Verizon's, Sprint's iPhone 5S, 5C won't juggle data, voice

Just like the iPhone 5 for Verizon and Sprint, the iPhone 5S won't be able to simultaneously browse the Internet while making a call, unlike the AT&T and T-Mobile versions.

The iPhone 5S for Verizon and Sprint still has one missing feature. Josh Lowensohn/CNET

Here's one trick the iPhone 5S or iPhone 5C for Verizon Wireless and Sprint still won't be able to pull off: the ability to simultaneously browse the Internet and make a phone call over the cellular network.

That's according to Apple, which confirmed the limitation a day after unveiling its latest flagship smartphone.

That the new iPhones won't be able to juggle voice and data isn't a surprise -- it's been a lingering drawback for all previous iPhones that ran on Verizon and Sprint's network. Verizon and Sprint's phones run on a network technology called CDMA, which can't juggle voice and data. While Verizon and Sprint have moved to LTE for faster data, that network also isn't compatible with CDMA.

The iPhone, however, can run data and voice at the same time if working off of a Wi-Fi network.

In contrast, AT&T and T-Mobile run on a technology called GSM, which alongside the more advanced LTE technology can juggle voice and data at the same time. Indeed, it was one of the key advantages that AT&T loudly touted when Verizon first began selling the iPhone and presented Apple fans with an alternative carrier.

Apple said the network technology prevents voice and data, and that it isn't a problem specific to the iPhone. But other handset manufacturers have added in separate radios that enable the simultaneous voice and data over the cellular network, though the feature isn't universally available. The HTC Thunderbolt, for instance, was able to juggle both tasks, thanks to its additional radios.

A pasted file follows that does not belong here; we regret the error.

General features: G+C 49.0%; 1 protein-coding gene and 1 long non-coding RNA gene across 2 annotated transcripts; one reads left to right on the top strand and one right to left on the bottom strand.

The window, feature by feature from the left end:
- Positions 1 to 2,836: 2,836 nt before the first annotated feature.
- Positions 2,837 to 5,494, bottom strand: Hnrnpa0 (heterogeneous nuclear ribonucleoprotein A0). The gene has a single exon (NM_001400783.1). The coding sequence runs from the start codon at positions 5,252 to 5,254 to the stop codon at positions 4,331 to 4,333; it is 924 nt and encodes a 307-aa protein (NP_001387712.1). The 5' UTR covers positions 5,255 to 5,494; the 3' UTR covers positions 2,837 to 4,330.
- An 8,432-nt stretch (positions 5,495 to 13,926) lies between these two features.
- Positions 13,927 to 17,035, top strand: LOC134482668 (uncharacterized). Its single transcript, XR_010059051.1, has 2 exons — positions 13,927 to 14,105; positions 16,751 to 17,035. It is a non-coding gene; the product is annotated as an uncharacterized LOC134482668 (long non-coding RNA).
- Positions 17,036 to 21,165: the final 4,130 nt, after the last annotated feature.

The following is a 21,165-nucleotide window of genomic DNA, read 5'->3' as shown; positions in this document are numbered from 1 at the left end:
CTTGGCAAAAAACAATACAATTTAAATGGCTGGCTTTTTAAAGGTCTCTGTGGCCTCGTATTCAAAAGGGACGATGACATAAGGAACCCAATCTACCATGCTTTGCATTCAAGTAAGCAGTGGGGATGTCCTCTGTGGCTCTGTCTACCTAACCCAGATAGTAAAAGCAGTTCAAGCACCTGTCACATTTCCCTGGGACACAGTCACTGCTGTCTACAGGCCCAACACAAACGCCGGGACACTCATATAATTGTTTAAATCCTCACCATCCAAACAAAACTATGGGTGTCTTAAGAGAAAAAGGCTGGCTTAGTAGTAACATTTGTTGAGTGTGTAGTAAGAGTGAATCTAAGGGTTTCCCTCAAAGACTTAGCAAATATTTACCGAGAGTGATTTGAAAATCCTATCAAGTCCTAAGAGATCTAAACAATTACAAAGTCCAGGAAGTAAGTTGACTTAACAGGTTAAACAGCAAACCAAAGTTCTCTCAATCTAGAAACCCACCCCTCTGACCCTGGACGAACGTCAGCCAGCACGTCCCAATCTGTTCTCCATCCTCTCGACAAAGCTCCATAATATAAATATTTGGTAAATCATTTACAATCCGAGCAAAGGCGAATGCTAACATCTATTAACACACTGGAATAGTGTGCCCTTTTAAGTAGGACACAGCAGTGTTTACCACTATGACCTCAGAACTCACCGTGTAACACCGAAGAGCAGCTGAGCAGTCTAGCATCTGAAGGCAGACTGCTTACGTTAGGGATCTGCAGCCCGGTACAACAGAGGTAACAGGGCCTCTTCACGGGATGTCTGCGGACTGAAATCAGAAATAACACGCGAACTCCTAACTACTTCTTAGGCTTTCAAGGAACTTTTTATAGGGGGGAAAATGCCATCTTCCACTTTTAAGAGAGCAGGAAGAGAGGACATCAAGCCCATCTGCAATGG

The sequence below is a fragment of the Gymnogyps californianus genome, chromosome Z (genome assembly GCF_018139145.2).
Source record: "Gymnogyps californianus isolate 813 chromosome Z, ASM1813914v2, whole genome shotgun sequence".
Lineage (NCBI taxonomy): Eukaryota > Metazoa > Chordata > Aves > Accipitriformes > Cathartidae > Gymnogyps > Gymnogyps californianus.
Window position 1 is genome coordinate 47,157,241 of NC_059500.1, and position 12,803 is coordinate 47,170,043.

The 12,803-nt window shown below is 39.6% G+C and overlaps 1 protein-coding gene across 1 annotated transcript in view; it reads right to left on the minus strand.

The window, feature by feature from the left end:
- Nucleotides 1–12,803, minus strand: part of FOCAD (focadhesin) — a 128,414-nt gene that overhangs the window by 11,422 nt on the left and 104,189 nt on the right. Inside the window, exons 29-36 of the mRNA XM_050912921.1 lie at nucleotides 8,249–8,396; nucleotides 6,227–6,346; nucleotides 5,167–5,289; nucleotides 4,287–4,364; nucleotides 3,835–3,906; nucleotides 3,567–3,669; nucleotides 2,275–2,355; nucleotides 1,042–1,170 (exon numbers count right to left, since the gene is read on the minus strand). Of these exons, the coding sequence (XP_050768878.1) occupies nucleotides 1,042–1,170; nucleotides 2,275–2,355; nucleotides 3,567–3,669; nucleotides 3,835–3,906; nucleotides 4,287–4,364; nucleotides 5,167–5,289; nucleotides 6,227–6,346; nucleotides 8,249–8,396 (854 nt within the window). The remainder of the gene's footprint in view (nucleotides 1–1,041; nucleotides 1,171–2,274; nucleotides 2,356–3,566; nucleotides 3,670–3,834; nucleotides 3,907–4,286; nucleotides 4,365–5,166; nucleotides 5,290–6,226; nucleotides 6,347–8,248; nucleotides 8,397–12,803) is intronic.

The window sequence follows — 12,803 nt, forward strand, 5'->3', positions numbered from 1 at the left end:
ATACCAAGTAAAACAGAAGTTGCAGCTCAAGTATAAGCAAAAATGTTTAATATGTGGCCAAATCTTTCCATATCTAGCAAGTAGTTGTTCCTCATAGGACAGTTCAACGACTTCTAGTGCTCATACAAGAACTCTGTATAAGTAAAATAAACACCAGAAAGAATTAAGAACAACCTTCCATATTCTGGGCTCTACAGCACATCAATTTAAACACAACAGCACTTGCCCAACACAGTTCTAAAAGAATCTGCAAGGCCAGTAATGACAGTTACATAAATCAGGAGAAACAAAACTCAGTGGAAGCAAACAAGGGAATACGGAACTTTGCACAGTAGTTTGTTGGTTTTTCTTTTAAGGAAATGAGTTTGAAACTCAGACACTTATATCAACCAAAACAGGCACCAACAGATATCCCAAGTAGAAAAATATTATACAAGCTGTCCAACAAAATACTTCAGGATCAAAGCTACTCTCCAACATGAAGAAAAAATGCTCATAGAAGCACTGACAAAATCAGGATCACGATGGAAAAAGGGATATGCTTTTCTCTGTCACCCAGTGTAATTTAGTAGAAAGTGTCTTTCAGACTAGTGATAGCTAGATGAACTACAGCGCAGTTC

Verizon and Sprint users can look to voice over LTE as an eventual solution to the voice-data dilemma -- when the devices drop using the older cellular networks completely. But that remains a while away. Verizon, for instance, said the first voice over LTE phone won't come out until next year.

Updated at 12:13 p.m. PT: to include the iPhone 5C, which shares the same limitation.

CNET's Josh Lowensohn contributed to this report.

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About the author

Roger Cheng is the executive editor in charge of breaking news for CNET News. Prior to this, he was on the telecommunications beat and wrote for Dow Jones Newswires and The Wall Street Journal for nearly a decade. He's a devoted Trojan alum and Los Angeles Lakers fan.

 

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